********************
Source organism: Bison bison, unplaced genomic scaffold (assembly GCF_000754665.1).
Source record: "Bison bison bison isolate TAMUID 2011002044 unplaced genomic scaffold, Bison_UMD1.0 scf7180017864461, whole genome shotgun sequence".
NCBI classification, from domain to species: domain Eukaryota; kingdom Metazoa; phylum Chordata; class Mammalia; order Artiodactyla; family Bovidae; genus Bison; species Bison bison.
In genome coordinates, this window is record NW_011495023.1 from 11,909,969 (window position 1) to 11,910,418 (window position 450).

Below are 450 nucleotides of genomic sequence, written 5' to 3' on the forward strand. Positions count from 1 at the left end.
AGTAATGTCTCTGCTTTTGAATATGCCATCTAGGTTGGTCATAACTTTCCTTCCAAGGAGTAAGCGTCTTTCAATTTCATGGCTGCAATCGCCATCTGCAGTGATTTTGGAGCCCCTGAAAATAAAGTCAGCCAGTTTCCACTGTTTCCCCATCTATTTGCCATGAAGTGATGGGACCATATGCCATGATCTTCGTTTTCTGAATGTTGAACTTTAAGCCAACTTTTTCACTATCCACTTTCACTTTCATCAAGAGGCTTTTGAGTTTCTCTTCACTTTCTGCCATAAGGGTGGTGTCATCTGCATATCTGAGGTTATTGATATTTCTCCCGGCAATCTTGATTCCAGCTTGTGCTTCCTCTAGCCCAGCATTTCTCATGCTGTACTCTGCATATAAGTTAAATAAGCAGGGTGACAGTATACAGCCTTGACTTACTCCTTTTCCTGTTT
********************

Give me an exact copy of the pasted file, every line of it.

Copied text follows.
Source organism: Bison bison, unplaced genomic scaffold (assembly GCF_000754665.1).
Source record: "Bison bison bison isolate TAMUID 2011002044 unplaced genomic scaffold, Bison_UMD1.0 scf7180017864461, whole genome shotgun sequence".
NCBI classification, from domain to species: domain Eukaryota; kingdom Metazoa; phylum Chordata; class Mammalia; order Artiodactyla; family Bovidae; genus Bison; species Bison bison.
In genome coordinates, this window is record NW_011495023.1 from 11,909,969 (window position 1) to 11,910,418 (window position 450).

Below are 450 nucleotides of genomic sequence, written 5' to 3' on the forward strand. Positions count from 1 at the left end.
AGTAATGTCTCTGCTTTTGAATATGCCATCTAGGTTGGTCATAACTTTCCTTCCAAGGAGTAAGCGTCTTTCAATTTCATGGCTGCAATCGCCATCTGCAGTGATTTTGGAGCCCCTGAAAATAAAGTCAGCCAGTTTCCACTGTTTCCCCATCTATTTGCCATGAAGTGATGGGACCATATGCCATGATCTTCGTTTTCTGAATGTTGAACTTTAAGCCAACTTTTTCACTATCCACTTTCACTTTCATCAAGAGGCTTTTGAGTTTCTCTTCACTTTCTGCCATAAGGGTGGTGTCATCTGCATATCTGAGGTTATTGATATTTCTCCCGGCAATCTTGATTCCAGCTTGTGCTTCCTCTAGCCCAGCATTTCTCATGCTGTACTCTGCATATAAGTTAAATAAGCAGGGTGACAGTATACAGCCTTGACTTACTCCTTTTCCTGTTT